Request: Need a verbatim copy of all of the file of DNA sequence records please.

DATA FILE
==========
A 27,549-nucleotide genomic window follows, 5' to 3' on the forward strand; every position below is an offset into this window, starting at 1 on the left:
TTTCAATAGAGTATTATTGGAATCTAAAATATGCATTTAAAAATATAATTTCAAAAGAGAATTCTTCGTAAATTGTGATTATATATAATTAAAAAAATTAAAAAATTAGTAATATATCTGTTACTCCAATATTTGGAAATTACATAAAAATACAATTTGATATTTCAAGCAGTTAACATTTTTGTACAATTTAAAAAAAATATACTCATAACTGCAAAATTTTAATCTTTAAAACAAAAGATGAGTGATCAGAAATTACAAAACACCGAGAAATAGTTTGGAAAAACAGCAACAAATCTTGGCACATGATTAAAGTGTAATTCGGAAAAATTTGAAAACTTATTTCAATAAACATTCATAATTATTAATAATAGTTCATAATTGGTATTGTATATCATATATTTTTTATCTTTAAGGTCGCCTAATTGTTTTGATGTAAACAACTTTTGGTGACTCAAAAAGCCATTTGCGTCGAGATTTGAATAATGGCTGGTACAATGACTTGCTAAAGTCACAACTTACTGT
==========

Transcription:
A 27,549-nucleotide genomic window follows, 5' to 3' on the forward strand; every position below is an offset into this window, starting at 1 on the left:
TTTCAATAGAGTATTATTGGAATCTAAAATATGCATTTAAAAATATAATTTCAAAAGAGAATTCTTCGTAAATTGTGATTATATATAATTAAAAAAATTAAAAAATTAGTAATATATCTGTTACTCCAATATTTGGAAATTACATAAAAATACAATTTGATATTTCAAGCAGTTAACATTTTTGTACAATTTAAAAAAAATATACTCATAACTGCAAAATTTTAATCTTTAAAACAAAAGATGAGTGATCAGAAATTACAAAACACCGAGAAATAGTTTGGAAAAACAGCAACAAATCTTGGCACATGATTAAAGTGTAATTCGGAAAAATTTGAAAACTTATTTCAATAAACATTCATAATTATTAATAATAGTTCATAATTGGTATTGTATATCATATATTTTTTATCTTTAAGGTCGCCTAATTGTTTTGATGTAAACAACTTTTGGTGACTCAAAAAGCCATTTGCGTCGAGATTTGAATAATGGCTGGTACAATGACTTGCTAAAGTCACAACTTACTGT